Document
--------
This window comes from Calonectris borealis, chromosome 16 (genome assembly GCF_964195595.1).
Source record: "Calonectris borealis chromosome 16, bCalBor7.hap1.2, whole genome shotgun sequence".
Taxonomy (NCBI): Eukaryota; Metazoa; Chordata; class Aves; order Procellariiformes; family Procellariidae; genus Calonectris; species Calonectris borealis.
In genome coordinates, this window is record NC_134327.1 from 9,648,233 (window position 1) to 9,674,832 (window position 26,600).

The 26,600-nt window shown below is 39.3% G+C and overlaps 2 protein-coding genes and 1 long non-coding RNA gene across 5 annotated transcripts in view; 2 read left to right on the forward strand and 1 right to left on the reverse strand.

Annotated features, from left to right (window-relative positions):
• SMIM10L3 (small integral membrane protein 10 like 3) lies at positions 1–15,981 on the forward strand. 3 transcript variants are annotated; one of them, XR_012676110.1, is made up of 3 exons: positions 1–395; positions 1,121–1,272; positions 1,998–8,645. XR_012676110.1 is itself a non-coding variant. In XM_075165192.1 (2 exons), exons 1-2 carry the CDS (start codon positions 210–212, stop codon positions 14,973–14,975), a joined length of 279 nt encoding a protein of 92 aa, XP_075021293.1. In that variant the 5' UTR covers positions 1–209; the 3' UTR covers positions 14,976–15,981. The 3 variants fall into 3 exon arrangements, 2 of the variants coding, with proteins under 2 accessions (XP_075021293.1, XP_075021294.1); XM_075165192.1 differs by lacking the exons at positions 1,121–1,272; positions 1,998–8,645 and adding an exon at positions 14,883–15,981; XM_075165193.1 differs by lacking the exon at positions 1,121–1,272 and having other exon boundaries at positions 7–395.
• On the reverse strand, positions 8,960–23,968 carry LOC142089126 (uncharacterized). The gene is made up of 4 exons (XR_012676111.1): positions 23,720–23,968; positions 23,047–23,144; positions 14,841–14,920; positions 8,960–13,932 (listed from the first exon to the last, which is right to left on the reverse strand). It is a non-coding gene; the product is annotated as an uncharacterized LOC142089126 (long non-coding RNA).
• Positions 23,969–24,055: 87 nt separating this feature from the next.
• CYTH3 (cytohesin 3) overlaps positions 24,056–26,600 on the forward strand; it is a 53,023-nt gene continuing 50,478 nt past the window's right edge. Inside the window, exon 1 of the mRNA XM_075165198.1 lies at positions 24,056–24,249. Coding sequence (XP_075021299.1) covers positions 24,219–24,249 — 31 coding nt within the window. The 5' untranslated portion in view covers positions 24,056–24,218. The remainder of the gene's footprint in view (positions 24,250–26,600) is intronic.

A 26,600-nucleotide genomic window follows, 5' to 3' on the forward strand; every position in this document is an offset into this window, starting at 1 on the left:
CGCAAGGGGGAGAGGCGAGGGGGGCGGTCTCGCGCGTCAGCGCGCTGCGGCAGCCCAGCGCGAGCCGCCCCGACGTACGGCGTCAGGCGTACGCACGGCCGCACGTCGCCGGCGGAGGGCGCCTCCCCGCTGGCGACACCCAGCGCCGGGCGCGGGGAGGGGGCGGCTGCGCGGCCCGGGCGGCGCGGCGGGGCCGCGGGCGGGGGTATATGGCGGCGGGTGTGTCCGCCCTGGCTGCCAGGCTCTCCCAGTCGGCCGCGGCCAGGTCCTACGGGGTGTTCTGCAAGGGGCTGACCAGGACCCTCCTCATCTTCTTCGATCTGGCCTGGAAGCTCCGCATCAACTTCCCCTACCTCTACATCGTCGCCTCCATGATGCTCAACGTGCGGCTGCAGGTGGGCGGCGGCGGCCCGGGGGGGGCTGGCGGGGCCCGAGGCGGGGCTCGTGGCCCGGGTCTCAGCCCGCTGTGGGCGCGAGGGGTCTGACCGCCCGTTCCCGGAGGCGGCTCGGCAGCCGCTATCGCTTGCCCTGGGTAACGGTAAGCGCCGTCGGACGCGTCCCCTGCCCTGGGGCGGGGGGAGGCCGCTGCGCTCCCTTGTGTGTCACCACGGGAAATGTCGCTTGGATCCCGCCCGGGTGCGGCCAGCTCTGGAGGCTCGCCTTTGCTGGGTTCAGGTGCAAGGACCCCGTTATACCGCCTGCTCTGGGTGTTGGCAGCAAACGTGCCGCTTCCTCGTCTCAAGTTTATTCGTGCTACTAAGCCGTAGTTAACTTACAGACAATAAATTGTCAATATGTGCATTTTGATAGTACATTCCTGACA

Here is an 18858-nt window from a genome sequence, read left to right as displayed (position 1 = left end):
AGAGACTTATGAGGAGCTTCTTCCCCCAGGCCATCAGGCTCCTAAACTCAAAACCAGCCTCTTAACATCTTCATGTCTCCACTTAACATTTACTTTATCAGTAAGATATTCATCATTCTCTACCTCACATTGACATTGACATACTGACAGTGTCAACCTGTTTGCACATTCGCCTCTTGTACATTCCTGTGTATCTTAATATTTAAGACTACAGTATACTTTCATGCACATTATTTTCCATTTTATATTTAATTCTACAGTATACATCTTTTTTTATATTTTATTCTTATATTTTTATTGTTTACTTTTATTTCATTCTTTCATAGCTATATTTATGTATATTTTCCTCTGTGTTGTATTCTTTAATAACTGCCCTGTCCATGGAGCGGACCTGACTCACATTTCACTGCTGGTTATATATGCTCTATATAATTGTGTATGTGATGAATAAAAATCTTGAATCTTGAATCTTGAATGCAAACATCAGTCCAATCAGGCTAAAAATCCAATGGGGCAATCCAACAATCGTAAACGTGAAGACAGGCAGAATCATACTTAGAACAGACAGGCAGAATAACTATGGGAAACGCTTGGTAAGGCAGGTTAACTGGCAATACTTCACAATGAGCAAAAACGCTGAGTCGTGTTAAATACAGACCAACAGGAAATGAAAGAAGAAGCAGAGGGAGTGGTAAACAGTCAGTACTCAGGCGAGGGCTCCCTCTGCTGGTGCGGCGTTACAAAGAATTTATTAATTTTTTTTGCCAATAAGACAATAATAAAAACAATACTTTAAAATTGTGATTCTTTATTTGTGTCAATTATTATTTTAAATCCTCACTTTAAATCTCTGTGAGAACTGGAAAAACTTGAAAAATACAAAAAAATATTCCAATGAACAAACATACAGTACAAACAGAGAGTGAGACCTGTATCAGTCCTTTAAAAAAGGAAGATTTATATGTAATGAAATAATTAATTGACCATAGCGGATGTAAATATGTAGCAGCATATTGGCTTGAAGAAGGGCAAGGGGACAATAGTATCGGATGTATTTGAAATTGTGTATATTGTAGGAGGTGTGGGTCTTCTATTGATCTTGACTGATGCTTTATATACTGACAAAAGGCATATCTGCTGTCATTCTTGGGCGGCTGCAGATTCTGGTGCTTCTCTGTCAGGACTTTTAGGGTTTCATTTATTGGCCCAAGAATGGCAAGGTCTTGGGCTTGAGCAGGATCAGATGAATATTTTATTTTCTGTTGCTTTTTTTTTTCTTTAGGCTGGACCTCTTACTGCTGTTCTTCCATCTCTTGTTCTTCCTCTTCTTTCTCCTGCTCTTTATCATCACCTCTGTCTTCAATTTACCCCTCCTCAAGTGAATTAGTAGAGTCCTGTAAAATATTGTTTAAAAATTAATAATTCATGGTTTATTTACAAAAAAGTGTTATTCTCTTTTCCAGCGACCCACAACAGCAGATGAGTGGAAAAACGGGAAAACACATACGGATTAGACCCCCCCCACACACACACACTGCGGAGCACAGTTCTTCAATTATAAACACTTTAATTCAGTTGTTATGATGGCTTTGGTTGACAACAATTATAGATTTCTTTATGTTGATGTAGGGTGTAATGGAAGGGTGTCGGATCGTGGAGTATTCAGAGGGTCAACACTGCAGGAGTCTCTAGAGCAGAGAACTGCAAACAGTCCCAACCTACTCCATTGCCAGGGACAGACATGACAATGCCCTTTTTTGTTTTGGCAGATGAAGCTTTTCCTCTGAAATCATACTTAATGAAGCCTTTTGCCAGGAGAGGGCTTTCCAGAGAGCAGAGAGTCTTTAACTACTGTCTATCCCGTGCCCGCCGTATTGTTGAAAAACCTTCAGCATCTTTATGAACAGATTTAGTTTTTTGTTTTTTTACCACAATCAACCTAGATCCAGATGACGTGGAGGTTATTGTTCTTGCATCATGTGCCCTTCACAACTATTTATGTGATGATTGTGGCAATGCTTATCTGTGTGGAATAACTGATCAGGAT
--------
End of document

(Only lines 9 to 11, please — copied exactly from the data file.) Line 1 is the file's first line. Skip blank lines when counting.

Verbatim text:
• Positions 23,969–24,055: 87 nt separating this feature from the next.
• CYTH3 (cytohesin 3) overlaps positions 24,056–26,600 on the forward strand; it is a 53,023-nt gene continuing 50,478 nt past the window's right edge. Inside the window, exon 1 of the mRNA XM_075165198.1 lies at positions 24,056–24,249. Coding sequence (XP_075021299.1) covers positions 24,219–24,249 — 31 coding nt within the window. The 5' untranslated portion in view covers positions 24,056–24,218. The remainder of the gene's footprint in view (positions 24,250–26,600) is intronic.

A 26,600-nucleotide genomic window follows, 5' to 3' on the forward strand; every position in this document is an offset into this window, starting at 1 on the left: